Numbers: Their Tales, Types, and Treasures.

Chapter 7: Placement of Numbers



You might now want to extend this technique to construct other odd-order magic squares. However, it can become somewhat tedious. The following is a rather mechanical method for constructing an odd-order magic square.

Begin by placing a 1 in the first position of the middle column. Continue by placing the next consecutive numbers along the diagonal line, as in figure 7.13.


Figure 7.13: Construction of an odd-order magic square.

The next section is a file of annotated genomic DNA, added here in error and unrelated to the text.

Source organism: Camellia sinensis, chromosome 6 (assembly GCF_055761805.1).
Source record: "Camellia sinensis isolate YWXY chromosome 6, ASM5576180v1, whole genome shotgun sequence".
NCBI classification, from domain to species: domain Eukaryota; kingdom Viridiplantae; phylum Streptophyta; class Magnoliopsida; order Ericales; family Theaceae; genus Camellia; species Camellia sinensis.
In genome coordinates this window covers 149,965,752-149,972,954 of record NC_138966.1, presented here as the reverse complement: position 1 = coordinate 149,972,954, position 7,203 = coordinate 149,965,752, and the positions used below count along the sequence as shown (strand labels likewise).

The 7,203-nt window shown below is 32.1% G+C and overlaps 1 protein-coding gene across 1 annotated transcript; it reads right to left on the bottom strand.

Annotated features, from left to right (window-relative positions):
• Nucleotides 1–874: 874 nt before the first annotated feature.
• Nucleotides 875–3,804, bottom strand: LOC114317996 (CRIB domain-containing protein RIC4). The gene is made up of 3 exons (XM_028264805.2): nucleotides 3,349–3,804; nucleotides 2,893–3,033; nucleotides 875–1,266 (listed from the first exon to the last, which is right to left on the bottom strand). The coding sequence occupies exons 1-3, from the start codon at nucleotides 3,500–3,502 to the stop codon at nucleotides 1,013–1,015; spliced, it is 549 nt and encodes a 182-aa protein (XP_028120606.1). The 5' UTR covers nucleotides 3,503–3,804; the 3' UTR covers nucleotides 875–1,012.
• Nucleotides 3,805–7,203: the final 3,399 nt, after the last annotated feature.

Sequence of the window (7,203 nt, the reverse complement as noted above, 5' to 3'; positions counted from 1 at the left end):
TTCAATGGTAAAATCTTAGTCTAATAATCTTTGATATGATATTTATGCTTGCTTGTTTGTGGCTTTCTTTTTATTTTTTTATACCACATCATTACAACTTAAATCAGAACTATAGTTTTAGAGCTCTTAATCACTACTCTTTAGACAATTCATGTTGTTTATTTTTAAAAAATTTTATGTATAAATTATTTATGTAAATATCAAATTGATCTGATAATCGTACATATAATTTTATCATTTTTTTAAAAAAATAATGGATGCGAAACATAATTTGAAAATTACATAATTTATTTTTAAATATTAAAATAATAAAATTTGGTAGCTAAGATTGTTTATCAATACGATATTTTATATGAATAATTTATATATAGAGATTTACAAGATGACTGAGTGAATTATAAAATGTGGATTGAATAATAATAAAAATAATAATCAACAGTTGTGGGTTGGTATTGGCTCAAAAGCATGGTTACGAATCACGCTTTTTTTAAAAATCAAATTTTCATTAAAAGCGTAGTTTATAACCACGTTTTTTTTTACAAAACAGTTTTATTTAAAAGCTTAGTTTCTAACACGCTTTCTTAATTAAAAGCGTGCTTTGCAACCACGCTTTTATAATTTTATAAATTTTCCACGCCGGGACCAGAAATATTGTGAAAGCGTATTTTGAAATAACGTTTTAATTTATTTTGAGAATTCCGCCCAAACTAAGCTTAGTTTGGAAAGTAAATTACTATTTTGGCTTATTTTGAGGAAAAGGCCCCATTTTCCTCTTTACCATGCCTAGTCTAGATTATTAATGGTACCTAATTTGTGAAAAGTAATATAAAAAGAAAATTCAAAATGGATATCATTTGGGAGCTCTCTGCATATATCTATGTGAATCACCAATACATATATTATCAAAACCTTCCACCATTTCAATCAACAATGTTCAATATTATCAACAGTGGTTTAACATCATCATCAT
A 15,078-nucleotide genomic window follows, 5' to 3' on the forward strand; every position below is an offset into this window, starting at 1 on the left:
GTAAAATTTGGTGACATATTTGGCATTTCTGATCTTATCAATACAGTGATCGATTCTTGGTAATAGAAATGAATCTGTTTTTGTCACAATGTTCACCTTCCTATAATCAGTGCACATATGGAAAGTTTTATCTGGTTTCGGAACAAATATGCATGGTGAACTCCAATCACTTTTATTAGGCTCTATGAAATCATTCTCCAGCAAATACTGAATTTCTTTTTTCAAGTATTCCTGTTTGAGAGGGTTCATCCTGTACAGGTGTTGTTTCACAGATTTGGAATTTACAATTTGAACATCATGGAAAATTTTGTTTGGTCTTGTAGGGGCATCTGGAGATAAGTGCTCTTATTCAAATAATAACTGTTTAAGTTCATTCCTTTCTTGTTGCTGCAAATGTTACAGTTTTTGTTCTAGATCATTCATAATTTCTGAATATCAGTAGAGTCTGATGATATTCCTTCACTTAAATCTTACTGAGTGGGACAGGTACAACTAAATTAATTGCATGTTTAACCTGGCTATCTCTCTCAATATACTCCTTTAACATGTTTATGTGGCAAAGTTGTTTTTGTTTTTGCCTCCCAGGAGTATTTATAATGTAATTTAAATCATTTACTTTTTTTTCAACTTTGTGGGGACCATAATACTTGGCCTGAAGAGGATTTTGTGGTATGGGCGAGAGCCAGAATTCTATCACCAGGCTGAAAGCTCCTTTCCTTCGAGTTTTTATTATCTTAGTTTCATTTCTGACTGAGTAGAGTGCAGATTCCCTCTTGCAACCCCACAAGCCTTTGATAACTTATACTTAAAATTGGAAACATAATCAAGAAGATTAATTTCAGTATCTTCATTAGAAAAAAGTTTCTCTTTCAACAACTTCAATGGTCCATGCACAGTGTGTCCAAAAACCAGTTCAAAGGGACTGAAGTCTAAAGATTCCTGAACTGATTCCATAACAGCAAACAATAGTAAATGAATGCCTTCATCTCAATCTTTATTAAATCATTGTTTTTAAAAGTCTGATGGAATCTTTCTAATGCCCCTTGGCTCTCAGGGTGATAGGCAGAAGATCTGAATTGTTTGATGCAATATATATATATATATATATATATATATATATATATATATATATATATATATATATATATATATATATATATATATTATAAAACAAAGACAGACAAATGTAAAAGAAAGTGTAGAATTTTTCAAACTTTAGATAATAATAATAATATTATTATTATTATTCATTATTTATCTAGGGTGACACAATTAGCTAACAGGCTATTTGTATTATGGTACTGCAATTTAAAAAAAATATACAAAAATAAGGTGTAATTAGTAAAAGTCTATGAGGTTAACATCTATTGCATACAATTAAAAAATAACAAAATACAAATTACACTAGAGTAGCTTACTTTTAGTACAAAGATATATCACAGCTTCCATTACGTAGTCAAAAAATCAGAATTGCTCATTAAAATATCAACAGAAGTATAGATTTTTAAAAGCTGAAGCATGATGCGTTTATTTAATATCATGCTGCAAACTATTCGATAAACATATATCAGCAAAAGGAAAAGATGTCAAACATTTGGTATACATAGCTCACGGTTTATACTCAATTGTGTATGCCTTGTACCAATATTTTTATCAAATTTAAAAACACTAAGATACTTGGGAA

Whenever you drop off the square on one side, you enter again on the opposite side. So the gray number 2 in figure 7.13 (which fell off the grid) must be placed in the last row. Analogously, the gray number 4 will be placed in the first column. The process continues by consecutively filling each new cell along the diagonal line until an already-occupied cell is reached (as is the case with the number 6). Rather than placing a second number in an already-occupied cell, the number is placed below the previous number. The process continues until the last number is reached. After some practice with this procedure, you will begin to recognize certain patterns (e.g., the last number always occupies the middle position of the bottom row). This is just one of many ways of constructing odd-order magic squares. Not counting rotations and reflections, there are 275,305,224 different 5 × 5 magic squares. Exact numbers for higher-order magic squares are unknown.